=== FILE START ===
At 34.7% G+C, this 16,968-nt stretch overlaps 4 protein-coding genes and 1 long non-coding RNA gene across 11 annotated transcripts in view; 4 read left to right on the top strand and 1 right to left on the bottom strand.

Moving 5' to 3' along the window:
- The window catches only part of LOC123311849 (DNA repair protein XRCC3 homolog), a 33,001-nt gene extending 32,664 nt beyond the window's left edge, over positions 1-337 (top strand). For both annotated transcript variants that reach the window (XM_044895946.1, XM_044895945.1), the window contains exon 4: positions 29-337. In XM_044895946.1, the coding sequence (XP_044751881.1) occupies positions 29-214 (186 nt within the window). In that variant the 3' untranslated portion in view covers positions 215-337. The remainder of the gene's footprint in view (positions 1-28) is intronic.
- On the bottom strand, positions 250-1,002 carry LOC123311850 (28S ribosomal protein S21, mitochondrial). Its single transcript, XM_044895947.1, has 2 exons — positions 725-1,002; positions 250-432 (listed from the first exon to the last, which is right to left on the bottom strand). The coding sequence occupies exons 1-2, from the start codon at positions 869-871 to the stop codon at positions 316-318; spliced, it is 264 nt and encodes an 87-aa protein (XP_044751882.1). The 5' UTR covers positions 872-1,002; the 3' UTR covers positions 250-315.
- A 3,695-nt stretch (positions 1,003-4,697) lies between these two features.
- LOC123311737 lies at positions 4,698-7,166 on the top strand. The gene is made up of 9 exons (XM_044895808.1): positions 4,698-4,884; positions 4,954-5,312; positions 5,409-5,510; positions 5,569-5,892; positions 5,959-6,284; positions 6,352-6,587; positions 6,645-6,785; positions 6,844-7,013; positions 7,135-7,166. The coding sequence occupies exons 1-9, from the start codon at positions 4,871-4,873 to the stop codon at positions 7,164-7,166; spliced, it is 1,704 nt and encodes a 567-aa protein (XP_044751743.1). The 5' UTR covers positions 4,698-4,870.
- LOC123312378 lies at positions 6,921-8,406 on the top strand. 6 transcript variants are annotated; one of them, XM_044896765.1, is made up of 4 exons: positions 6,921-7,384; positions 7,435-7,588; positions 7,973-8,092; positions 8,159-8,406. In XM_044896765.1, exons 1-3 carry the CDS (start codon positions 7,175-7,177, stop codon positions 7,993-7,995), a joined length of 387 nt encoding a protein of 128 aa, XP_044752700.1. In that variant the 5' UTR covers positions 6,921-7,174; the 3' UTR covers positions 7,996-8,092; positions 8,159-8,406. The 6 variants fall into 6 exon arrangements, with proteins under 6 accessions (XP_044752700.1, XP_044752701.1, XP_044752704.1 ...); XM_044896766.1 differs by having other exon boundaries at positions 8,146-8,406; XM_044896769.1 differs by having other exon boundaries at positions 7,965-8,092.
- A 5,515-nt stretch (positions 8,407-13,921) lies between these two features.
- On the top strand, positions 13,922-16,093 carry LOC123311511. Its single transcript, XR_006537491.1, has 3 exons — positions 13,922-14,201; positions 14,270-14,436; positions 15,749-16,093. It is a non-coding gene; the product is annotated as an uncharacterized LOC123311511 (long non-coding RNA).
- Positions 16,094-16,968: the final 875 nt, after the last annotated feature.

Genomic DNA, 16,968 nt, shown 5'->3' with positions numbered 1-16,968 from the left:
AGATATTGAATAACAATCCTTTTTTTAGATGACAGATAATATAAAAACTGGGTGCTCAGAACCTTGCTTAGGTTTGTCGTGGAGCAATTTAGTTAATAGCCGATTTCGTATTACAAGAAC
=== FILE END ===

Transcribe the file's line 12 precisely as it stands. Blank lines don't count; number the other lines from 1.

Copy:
AGATATTGAATAACAATCCTTTTTTTAGATGACAGATAATATAAAAACTGGGTGCTCAGAACCTTGCTTAGGTTTGTCGTGGAGCAATTTAGTTAATAGCCGATTTCGTATTACAAGAAC